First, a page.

May 10, 2016 - 8:30 PM
KAMLOOPS - As evacuees from the wildfire in Fort McMurray look for a safe place to stay while they wait for news on their hometown, some are setting up in Kamloops.
Alejandra Carroll and her family fled the flames on Tuesday, May 3, and have made their way to Kamloops. The Carrolls — Alejandra, her husband, three sons (aged 10, nine and four) and family dog — made it to Knutsford Friday night, where they’re staying with her husband’s mother.
“We’re trying to make the boys' life as normal as possible,” she says. “We’re trying to just pretend we’re living here. It’s kind of weird to explain the feeling when you’re displaced.”
She says the uncertainty of knowing when Fort McMurray will open for residents again makes it hard to plan the future. For now they’ve registered her two older sons in school, one at South Sahali Elementary and the other at Summit Elementary, and at this point plan on staying until at least the end of the school year.
Her husband's employer, a company which serviced the oil sands, is being supportive but everything is uncertain, she says. She was a realtor in Fort McMurray, and is considering looking for work here in the same field.
With a family of five and a dog it’s a lot to add to her mother-in-law’s house, Carroll says, so they’re looking for their own housing, but the uncertain timeline and pet make it difficult.
Elly Grabner, who helped organize the Kamloops Pit Stop for Fort McMurray Evacuees Facebook group says she’s spoken to other evacuees who are having similar issues. Through the pit stop group she’s spoken with roughly 25 individuals who are looking at Kamloops as their home for now, at least until they know more about what’s left in Fort McMurray.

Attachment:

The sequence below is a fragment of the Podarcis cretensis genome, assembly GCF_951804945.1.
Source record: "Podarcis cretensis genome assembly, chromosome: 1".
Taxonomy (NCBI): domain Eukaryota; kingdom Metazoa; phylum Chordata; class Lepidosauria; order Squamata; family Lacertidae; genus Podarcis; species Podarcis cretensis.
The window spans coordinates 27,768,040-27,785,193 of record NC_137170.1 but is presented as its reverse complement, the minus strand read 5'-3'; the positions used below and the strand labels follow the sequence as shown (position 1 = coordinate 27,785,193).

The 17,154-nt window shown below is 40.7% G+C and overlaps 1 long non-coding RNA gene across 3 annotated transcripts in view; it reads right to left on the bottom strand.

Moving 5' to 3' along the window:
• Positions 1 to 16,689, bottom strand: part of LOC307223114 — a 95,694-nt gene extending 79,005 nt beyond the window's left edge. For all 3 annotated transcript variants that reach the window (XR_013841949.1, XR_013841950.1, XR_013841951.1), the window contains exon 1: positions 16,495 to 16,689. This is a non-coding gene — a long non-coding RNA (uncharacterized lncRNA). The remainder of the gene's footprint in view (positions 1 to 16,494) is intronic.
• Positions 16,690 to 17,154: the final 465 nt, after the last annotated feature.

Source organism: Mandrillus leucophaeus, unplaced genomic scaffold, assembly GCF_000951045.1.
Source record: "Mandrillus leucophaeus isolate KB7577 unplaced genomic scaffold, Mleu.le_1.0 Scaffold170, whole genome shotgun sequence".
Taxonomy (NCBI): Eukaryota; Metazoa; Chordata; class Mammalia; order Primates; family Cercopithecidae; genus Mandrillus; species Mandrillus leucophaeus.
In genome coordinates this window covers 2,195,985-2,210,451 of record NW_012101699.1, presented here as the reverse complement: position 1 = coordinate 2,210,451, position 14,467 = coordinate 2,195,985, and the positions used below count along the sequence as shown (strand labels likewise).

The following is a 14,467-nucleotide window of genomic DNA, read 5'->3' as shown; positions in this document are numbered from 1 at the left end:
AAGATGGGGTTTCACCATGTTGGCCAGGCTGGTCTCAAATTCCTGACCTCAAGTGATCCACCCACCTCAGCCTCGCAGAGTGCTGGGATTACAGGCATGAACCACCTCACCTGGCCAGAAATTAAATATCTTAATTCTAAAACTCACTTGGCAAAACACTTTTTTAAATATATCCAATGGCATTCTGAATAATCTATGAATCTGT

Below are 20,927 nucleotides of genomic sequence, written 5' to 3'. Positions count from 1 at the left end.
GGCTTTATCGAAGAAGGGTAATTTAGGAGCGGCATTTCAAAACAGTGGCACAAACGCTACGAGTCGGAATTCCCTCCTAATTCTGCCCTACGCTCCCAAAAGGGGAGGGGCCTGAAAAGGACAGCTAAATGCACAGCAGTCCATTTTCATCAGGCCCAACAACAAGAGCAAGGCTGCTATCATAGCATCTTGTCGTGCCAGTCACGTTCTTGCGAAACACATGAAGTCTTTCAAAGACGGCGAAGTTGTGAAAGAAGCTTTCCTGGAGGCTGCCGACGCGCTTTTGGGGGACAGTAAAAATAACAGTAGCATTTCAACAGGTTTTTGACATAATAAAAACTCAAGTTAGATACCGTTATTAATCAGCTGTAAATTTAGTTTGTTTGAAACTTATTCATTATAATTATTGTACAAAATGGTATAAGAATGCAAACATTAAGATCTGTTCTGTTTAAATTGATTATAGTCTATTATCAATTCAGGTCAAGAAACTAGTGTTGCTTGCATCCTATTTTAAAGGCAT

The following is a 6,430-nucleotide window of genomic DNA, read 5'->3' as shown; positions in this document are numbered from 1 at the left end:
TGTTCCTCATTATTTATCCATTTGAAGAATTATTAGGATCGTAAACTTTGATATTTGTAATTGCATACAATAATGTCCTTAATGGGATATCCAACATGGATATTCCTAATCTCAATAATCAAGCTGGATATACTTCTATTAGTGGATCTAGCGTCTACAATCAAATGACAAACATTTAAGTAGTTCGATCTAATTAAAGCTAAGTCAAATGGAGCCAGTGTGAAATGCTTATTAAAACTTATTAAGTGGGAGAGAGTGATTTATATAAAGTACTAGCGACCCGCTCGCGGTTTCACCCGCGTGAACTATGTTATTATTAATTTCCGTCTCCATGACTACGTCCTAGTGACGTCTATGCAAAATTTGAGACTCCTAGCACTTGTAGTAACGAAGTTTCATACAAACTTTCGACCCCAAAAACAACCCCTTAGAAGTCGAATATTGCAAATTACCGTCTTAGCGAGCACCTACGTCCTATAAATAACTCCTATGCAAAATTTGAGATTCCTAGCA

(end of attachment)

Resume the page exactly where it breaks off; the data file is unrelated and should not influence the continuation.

“Most of the people that I’ve spoken to, they really want to get back there and back to their life,” she says. “They’re here temporarily, and came because they have roots in Kamloops.”
Grabner says she’s heard of similar issues as the Carrolls, with landlords typically wanting longer term rentals. She says furniture is also an issue because most evacuees have homes in Fort McMurray which did survive the fire and don’t want to buy a home’s worth of supplies for a temporary house.
Carroll says they believe their stuff survived the wildfire, though she’s not sure. From the images she’s seen the fire got to the treehouse in her family’s back yard in the Thickwood neighbourhood, but to her best knowledge, the house remains standing.
“We don’t want to pack a lot of things, our stuff is still there,” she says. “We’re trying to be proactive, stay positive.”
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